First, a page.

When we reached a place caled 'Abaadaan [a place situated in present-day Iran], I said to my companions, 'This man is a stranger here, moreover, he is a new Muslim. We would do well to gather some money for him in order to help him out.' We gathered what we could, but when we tried to give him the money, he exclaimed, 'What is this!'

We said, 'Money that you can spend on yourself.'

He said, 'How perfect Allah is! You have guided me to a way that you do not know yourselves. When I was living on a barren desert in the middle of the ocean, I worshipped other than Him, yet He did not allow me to go without; then how is it possible that He will make me be needy, when it is Him alone that I now worship? Indeed He is the Creator and the Provider.' He then left us and went on his way.

A number of days passed before we heard any news of his whereabouts. We were told he was in such and such place and that he was extremely sick. When we reached him, we saw that he was on the verge of dying. After extending greetings of peace to him, I said, 'Do you need anything?'

He said, 'The One Who brought you to the island when I did not know Him has provided me with all that I need,' he said.

I sat down beside him, thinking that I could stay for a while and comfort him. I soon fell asleep, howver, and saw a dream. In the graveyard of Abaadaan I saw the most beautiful girl that I have ever seen. She was saying, 'Hasten his burial, for it is a long time now that I have been yearning for him.' I woke up with a start and found that he had just died. I washed his body and enshrouded him. That night, after the burial had taken place, I saw another dream. In it, he was looking very handsome, and the same girl was sitting on the bed. Sitting beside her, he continued to repeat the verse:

سَلَامٌ عَلَيْكُمْ بِمَا صَبَرْتُمْ فَنِعْمَ عُقْبَى الدَّارِ

Salaamun Alaykum for that you persevered in patience! Excellent indeed is the final home! "
[Quran:al-Ra'ad : 24]

[al-Mawaa'idh wal-Majaalis: 40-42]

It is reported that a man once went to Ibrahim bin Adham and said, "Oh Abu Ishaaq, I continually wrong my own self, and I turn away from everything that invites me to improve my way of life."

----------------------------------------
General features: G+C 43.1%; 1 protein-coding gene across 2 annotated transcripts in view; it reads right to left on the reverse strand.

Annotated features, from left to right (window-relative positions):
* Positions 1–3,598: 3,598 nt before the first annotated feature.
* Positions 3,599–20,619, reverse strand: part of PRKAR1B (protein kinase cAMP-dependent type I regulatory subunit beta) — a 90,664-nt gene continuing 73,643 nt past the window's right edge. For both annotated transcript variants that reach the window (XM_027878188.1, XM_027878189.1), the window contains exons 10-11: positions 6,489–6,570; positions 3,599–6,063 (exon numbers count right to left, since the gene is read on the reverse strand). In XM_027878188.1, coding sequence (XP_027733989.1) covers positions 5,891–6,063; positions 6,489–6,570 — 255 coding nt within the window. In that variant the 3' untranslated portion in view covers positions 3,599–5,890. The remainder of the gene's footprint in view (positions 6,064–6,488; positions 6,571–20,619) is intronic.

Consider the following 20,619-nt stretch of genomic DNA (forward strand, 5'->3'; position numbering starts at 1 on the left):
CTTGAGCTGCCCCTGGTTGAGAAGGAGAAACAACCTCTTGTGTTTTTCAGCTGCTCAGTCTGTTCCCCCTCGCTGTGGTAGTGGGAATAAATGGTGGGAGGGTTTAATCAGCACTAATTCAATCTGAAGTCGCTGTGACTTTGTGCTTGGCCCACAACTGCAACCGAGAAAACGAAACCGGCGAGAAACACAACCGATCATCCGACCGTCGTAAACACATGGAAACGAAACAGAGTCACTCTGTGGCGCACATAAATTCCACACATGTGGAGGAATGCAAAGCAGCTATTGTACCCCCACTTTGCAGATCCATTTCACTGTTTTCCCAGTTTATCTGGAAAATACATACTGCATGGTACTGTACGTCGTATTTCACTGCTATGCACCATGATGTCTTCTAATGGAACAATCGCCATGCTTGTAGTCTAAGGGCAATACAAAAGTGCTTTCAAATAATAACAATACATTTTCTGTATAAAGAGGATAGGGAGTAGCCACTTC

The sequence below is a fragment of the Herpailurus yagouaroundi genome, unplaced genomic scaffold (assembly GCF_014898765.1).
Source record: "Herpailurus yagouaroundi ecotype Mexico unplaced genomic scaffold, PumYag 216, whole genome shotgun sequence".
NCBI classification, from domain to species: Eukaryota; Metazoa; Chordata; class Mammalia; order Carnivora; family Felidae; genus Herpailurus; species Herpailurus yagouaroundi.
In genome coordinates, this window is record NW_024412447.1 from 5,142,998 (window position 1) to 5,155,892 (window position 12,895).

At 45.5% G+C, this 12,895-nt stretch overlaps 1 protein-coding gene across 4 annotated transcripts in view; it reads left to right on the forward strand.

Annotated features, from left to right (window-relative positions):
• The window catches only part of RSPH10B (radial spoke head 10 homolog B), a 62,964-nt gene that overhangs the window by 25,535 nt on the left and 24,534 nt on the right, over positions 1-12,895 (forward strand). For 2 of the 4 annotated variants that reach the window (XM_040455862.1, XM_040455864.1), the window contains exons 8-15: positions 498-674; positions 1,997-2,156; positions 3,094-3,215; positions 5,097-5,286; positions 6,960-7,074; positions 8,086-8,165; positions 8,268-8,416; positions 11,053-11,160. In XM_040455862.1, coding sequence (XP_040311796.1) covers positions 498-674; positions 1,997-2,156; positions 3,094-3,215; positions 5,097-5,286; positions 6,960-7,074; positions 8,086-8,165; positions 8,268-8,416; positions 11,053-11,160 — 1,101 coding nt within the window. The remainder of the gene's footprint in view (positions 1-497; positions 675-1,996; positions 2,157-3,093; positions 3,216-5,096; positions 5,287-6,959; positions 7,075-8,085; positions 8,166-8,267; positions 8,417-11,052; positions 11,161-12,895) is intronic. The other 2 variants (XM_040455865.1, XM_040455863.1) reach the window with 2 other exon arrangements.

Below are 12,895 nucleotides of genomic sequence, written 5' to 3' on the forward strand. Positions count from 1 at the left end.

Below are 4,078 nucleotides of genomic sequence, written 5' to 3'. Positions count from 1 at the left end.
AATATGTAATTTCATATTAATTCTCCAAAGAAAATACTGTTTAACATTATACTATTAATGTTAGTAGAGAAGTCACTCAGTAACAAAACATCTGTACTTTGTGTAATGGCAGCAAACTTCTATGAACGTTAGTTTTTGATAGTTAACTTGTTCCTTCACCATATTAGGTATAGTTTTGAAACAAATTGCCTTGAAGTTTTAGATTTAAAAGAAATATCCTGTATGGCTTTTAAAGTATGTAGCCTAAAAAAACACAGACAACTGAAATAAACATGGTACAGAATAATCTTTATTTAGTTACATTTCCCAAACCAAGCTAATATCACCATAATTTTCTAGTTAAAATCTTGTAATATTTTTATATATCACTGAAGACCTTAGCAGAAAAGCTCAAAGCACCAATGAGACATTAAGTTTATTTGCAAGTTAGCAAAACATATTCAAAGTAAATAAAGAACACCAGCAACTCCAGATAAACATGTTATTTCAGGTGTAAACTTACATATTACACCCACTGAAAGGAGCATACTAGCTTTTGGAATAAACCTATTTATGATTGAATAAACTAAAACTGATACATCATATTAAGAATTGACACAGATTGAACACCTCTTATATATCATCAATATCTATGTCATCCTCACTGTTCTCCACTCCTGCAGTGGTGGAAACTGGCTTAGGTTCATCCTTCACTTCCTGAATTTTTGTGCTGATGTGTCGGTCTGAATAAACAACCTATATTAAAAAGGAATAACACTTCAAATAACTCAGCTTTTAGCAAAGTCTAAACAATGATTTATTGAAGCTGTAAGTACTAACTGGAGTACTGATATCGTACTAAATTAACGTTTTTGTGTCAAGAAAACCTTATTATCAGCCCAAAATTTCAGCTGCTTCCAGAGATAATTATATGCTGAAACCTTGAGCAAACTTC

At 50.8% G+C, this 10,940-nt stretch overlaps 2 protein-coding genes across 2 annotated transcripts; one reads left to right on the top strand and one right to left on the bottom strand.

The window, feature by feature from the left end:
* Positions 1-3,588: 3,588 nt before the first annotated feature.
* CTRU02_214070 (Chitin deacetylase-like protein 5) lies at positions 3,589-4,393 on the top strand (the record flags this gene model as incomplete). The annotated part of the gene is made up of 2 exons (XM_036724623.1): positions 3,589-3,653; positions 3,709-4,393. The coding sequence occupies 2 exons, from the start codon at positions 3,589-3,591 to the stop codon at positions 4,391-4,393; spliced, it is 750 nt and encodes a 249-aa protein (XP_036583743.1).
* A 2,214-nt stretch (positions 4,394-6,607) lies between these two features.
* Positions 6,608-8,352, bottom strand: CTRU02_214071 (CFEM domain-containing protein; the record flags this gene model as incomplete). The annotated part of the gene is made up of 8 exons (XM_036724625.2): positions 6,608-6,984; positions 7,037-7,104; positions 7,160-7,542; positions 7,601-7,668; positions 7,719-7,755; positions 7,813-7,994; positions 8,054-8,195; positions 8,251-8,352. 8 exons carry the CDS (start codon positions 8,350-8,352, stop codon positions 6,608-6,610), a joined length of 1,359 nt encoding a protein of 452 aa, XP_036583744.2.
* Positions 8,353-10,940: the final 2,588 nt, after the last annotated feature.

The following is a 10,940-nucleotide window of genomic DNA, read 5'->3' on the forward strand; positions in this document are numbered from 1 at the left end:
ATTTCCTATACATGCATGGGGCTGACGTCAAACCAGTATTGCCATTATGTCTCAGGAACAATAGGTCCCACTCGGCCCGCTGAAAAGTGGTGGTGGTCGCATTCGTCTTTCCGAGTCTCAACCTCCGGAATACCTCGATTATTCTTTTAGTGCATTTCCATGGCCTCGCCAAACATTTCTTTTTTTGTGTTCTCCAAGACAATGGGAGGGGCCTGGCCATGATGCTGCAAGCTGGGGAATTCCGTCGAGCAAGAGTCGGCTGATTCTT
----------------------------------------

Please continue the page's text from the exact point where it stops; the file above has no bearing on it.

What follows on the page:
Ibrahim said, "If you can fulfill five conditions, then sinning will never harm you, and you can fulfill your desires as much as you want."

"Tell me those conditions," exclaimed the man.

"As for the first, if you want to disobey Allah, then do not eat from His sustenence," said Ibrahim.

"What then will I eat, for everything on the earth is from His sustenence?" said the man.

"Listen," said Ibrahim. "Are you being sensible when you eat from His sustenence while you are disobedient to Him?"

"No," said the man. "What is the second condition?"

"If you want to disobey Allah, then do not live in any of His lands," said Ibrahim.

"This is even worse than the first. All that is in the East and West belong to Him. So where then will I live?"

"Listen," said Ibrahim. "If you insist on disobeying Him while you eat from His sustenence and live in His lands, then at least look for some spot where He cannot see you, and disobey Him there."

"O Ibrahim!" exclaimed the man. "How can I do that, when He even knows the deepest secrets that are in the breasts of men? What is the fourth condition?" he asked despondently.

"When the angel of death comes to take your soul, then say to him, 'Give me some respite, so that I can repent sincerely and perform good deeds.'"

"When the time comes, the angel will not accept that plea from me," said the man.

"Listen," said Ibrahim. "If you cannot put off death in order to repent, then how do you expect to be saved?"

"Tell me the fifth condition," said the man.

"When the guardians of Hell-fire come to take you away on the Day of Resurrection, don't go with them."

"They won't let me go!" exclaimed the man.

"Then how do you expect to be saved?" asked Ibrahim.

"Stop, stop! That is enough for me," said the man. "I ask Allah to forgive me and I indeed repent to Him."

The man then dedicated his life to the worship of Allah from that day.

Extracted from "Stories of Repentance" by Muhammad Abduh Mughawiri